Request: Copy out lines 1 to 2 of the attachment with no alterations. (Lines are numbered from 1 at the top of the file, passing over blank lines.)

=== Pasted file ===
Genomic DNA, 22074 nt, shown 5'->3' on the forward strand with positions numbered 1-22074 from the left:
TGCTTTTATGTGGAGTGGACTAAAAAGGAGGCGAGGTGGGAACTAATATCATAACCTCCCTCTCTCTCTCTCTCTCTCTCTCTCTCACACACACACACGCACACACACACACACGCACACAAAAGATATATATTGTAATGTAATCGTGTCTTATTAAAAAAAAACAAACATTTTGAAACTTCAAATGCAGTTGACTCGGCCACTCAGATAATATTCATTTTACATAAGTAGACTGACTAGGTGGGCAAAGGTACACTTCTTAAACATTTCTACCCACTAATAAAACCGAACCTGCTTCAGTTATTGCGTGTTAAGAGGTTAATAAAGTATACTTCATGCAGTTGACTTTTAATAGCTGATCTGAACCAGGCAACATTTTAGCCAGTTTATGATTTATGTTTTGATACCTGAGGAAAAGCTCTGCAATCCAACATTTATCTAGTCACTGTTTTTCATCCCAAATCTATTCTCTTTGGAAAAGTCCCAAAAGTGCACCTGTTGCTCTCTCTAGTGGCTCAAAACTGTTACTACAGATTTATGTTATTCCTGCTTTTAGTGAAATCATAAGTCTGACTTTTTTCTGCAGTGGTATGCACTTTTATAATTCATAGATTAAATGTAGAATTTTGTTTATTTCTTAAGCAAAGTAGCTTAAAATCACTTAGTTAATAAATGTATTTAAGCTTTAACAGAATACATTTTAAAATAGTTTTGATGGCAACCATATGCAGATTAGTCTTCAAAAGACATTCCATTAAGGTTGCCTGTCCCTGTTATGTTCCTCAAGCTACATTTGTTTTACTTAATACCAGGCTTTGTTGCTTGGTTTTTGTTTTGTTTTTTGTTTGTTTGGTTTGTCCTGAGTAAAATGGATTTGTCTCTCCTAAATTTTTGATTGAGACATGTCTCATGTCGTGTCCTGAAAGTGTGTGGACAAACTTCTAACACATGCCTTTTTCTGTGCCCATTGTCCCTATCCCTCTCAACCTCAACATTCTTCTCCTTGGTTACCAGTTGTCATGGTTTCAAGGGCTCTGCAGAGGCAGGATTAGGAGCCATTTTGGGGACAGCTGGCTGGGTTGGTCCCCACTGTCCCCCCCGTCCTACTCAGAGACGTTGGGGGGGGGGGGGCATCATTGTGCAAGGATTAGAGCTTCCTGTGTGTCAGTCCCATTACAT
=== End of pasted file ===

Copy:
Genomic DNA, 22074 nt, shown 5'->3' on the forward strand with positions numbered 1-22074 from the left:
TGCTTTTATGTGGAGTGGACTAAAAAGGAGGCGAGGTGGGAACTAATATCATAACCTCCCTCTCTCTCTCTCTCTCTCTCTCTCTCACACACACACACGCACACACACACACACGCACACAAAAGATATATATTGTAATGTAATCGTGTCTTATTAAAAAAAAACAAACATTTTGAAACTTCAAATGCAGTTGACTCGGCCACTCAGATAATATTCATTTTACATAAGTAGACTGACTAGGTGGGCAAAGGTACACTTCTTAAACATTTCTACCCACTAATAAAACCGAACCTGCTTCAGTTATTGCGTGTTAAGAGGTTAATAAAGTATACTTCATGCAGTTGACTTTTAATAGCTGATCTGAACCAGGCAACATTTTAGCCAGTTTATGATTTATGTTTTGATACCTGAGGAAAAGCTCTGCAATCCAACATTTATCTAGTCACTGTTTTTCATCCCAAATCTATTCTCTTTGGAAAAGTCCCAAAAGTGCACCTGTTGCTCTCTCTAGTGGCTCAAAACTGTTACTACAGATTTATGTTATTCCTGCTTTTAGTGAAATCATAAGTCTGACTTTTTTCTGCAGTGGTATGCACTTTTATAATTCATAGATTAAATGTAGAATTTTGTTTATTTCTTAAGCAAAGTAGCTTAAAATCACTTAGTTAATAAATGTATTTAAGCTTTAACAGAATACATTTTAAAATAGTTTTGATGGCAACCATATGCAGATTAGTCTTCAAAAGACATTCCATTAAGGTTGCCTGTCCCTGTTATGTTCCTCAAGCTACATTTGTTTTACTTAATACCAGGCTTTGTTGCTTGGTTTTTGTTTTGTTTTTTGTTTGTTTGGTTTGTCCTGAGTAAAATGGATTTGTCTCTCCTAAATTTTTGATTGAGACATGTCTCATGTCGTGTCCTGAAAGTGTGTGGACAAACTTCTAACACATGCCTTTTTCTGTGCCCATTGTCCCTATCCCTCTCAACCTCAACATTCTTCTCCTTGGTTACCAGTTGTCATGGTTTCAAGGGCTCTGCAGAGGCAGGATTAGGAGCCATTTTGGGGACAGCTGGCTGGGTTGGTCCCCACTGTCCCCCCCGTCCTACTCAGAGACGTTGGGGGGGGGGGGGCATCATTGTGCAAGGATTAGAGCTTCCTGTGTGTCAGTCCCATTACAT